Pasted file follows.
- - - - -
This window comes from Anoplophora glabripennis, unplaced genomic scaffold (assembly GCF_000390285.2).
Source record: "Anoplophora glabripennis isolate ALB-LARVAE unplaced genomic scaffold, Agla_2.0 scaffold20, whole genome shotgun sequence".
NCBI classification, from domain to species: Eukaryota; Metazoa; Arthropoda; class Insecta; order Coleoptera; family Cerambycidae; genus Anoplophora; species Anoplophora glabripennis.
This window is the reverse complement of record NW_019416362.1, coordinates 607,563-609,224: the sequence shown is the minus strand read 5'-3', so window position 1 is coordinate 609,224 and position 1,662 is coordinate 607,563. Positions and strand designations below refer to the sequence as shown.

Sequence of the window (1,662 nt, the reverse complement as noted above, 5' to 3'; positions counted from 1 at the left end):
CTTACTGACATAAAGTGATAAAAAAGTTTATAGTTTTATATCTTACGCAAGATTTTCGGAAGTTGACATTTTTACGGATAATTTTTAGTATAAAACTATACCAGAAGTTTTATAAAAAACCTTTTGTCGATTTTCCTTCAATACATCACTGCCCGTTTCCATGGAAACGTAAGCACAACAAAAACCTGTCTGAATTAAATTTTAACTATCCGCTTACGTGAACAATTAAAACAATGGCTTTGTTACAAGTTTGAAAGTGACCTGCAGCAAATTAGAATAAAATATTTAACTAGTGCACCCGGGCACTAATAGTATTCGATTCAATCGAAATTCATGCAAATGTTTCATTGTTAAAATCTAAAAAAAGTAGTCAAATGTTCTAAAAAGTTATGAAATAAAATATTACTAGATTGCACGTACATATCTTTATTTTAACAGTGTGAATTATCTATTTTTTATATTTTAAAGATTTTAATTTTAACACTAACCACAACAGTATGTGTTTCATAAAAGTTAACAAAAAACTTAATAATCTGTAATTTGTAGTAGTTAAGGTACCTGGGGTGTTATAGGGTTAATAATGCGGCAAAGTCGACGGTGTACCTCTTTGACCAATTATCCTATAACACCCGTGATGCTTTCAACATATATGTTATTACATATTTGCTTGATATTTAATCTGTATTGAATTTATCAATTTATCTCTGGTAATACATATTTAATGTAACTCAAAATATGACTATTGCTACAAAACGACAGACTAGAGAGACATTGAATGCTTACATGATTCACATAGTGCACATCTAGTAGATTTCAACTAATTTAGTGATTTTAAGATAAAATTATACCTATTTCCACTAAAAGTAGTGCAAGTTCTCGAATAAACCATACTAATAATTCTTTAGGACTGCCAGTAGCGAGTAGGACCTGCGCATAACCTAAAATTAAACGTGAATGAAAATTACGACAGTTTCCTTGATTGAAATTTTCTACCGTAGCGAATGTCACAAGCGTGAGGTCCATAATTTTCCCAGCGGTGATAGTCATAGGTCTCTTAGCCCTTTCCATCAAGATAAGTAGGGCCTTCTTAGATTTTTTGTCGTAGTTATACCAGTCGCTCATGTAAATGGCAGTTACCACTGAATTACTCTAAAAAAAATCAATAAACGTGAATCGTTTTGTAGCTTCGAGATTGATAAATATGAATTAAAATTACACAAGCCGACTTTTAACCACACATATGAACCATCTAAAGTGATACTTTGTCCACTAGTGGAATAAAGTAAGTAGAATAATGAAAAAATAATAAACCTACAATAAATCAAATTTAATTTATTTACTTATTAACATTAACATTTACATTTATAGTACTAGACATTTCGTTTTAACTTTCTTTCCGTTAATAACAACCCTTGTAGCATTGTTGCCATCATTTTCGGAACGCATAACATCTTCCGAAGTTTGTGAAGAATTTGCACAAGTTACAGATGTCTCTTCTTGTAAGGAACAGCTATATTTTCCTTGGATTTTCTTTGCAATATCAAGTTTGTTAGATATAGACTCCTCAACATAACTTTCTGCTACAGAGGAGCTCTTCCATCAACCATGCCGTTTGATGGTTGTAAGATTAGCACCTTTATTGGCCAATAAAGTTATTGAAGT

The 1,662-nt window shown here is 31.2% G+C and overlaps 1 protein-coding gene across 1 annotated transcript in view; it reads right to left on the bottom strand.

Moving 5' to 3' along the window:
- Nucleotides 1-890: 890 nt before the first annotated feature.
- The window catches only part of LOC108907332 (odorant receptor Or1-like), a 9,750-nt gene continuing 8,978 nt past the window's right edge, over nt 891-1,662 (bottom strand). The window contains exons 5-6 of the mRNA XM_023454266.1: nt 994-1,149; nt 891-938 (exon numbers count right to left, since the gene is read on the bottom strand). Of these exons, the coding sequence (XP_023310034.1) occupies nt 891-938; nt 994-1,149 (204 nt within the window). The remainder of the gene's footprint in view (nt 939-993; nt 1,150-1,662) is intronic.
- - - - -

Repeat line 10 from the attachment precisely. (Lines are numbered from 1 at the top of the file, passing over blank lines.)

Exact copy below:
- The window catches only part of LOC108907332 (odorant receptor Or1-like), a 9,750-nt gene continuing 8,978 nt past the window's right edge, over nt 891-1,662 (bottom strand). The window contains exons 5-6 of the mRNA XM_023454266.1: nt 994-1,149; nt 891-938 (exon numbers count right to left, since the gene is read on the bottom strand). Of these exons, the coding sequence (XP_023310034.1) occupies nt 891-938; nt 994-1,149 (204 nt within the window). The remainder of the gene's footprint in view (nt 939-993; nt 1,150-1,662) is intronic.